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ORIF of the Knee Fracture

What is a Knee Fracture?

A knee fracture is a break in the continuity of bone within the knee. This can involve the tibia (shinbone), kneecap (patella), or femur (thigh bone).

What does ORIF mean?

ORIF refers to open reduction and internal fixation. It is a surgical procedure employed for the treatment of a fracture not amenable to non-surgical conservative treatment.

Anatomy of the Knee

The knee joint is formed by 3 bones; the thighbone (femur), shinbone (tibia), and kneecap (patella). Tendons and ligaments function as strong ropes that hold the bones together and aid in knee movements. In addition, the shape of the bone ends help in keeping the knee properly aligned. The knee is regarded as the biggest weight-bearing joint of the body.

Causes of a Knee Fracture

Knee fractures can be caused by many ways such as:

  • Direct hit to the knee
  • Motor vehicle accidents (MVA)
  • Falling
  • Sporting accidents
  • Repeated stress (excessive activity)
  • Cancer or infection
  • Poor bone quality due to old age
  • Muscle contractions (rare instances)

Symptoms of a Knee Fracture

Some of the common symptoms of knee fractures include:

  • Extreme pain
  • Swelling
  • Bruising
  • Tenderness
  • Unable to bend or straighten the knee
  • Muscle spasms
  • Crackling or popping sound on movement
  • Inability to walk
  • Deformity of the knee

Diagnosis of a Knee Fracture

To make an accurate diagnosis and recommend suitable treatment, your doctor will undertake measures, such as:

  • Review of signs and symptoms, medical history, and how the injury was sustained
  • Physical examination to assess the range of motion, amount of swelling, disfigurement, and severity of pain
  • Ordering certain diagnostic tests, such as:
    • X-rays to confirm the presence, type, and location of the fracture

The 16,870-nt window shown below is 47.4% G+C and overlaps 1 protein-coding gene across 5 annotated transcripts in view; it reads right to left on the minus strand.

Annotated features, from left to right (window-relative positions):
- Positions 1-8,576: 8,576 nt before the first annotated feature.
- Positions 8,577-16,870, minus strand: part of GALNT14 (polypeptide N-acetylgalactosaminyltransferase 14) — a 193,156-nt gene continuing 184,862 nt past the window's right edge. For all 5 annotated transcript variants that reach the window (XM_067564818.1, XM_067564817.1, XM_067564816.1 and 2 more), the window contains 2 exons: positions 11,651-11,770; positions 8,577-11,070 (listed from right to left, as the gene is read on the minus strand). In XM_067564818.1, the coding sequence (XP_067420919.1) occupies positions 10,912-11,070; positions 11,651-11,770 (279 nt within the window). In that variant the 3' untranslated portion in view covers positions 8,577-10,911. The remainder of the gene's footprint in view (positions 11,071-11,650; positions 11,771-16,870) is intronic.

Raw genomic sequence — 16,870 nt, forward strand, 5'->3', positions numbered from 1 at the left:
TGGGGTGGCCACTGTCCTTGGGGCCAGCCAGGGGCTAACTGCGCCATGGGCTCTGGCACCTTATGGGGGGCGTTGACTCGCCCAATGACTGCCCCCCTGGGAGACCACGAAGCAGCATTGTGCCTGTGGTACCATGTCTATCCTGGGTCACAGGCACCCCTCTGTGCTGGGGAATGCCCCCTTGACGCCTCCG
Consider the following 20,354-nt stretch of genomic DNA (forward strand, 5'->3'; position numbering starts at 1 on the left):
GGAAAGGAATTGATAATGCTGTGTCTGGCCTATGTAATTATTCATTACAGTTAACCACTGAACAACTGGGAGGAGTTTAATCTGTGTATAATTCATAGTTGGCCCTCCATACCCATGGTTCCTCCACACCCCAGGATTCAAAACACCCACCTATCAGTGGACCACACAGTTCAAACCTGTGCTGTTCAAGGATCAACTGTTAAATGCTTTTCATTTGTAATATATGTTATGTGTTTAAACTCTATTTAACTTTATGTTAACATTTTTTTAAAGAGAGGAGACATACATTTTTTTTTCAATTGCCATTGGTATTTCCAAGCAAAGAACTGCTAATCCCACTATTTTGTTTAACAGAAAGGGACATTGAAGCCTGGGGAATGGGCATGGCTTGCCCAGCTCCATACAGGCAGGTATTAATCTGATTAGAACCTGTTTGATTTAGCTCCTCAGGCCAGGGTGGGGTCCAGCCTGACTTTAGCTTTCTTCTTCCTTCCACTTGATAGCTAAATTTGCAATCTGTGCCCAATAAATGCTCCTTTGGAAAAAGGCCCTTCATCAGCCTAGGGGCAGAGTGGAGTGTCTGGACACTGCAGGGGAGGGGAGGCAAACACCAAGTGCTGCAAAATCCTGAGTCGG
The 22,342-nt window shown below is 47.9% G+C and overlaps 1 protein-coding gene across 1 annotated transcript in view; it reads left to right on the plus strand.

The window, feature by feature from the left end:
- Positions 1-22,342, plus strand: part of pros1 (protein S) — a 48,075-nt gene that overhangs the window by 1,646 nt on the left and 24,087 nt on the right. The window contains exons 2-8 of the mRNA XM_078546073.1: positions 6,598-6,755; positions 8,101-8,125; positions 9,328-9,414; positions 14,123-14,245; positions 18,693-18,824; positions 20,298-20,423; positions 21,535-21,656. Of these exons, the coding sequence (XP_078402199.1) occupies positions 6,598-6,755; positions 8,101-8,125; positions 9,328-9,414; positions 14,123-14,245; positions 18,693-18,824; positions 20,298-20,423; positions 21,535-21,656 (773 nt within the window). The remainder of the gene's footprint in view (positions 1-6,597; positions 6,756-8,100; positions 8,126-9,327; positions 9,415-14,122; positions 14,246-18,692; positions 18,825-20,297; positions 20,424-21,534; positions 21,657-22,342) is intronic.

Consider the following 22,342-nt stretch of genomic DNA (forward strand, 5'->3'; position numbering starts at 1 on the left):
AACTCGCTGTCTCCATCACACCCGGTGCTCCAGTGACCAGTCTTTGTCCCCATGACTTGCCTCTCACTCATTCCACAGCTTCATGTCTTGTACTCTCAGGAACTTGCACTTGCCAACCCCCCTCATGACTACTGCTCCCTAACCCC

• CT scan for detailed information about the severity of the fracture
    • MRI scan to identify injuries to ligaments, tendons, and other soft tissues surrounding the knee

Treatment for a Knee Fracture

Non-Surgical Treatment

Non-surgical treatment options would include use of casts and braces to hold the fractured knee in position, restricting movement and weight bearing. During the recovery process, your doctor would most likely order X-rays to monitor how well the bones are healing while in the cast.

Surgical Treatment

Severely displaced, open, or complex fractures may require open reduction and internal fixation (ORIF). The procedure will be done under general or local anesthesia.

  • Your surgeon will make a cut over the kneecap to look at the fractured bone and assess how well the fractured bones can be put together.
  • If fragments of bone are too small to be put back into place, your surgeon may remove them.
  • Your surgeon will reassemble the pieces of the patella and join them together with the use of metal wires, pins, or screws.
  • These are generally made of medical grade stainless steel that permanently remain in the body and aid in keeping the bones in place while the bones heal and grow back together.
  • After the bones have been joined, the opening is closed with staples or stitches and covered with sterile dressings.
  • The knee is placed in a cast or other device to make it immobile while it heals.

Postoperative Care and Instructions

The average hospital stay for open reduction and internal fixation of the knee would be 1 to several days and some of the measures you should follow post ORIF would include:

  • Elevating the affected knee above chest position to reduce swelling
  • Use of assistive devices such as crutches or wheelchair
  • Getting up out of bed and walking at least 2 to 3 times a day
  • Physical therapy to regain range of motion and muscle strength
  • Specific instructions on the care of the surgical site
  • Specific instructions on the use of medications and analgesics

Complications of Open Reduction and Internal Fixation of the Knee

As with any surgery, some of the potential complications of an ORIF procedure may include:

  • Bleeding
  • Infection
  • Anesthetic reactions such as fever, nausea, or allergic reaction
  • Blood clots or deep venous thrombosis
  • Damage to nerves and blood vessels
  • Stiffness or arthritis
  • Fat embolism
  • Failure to heal properly and the need for repeat surgery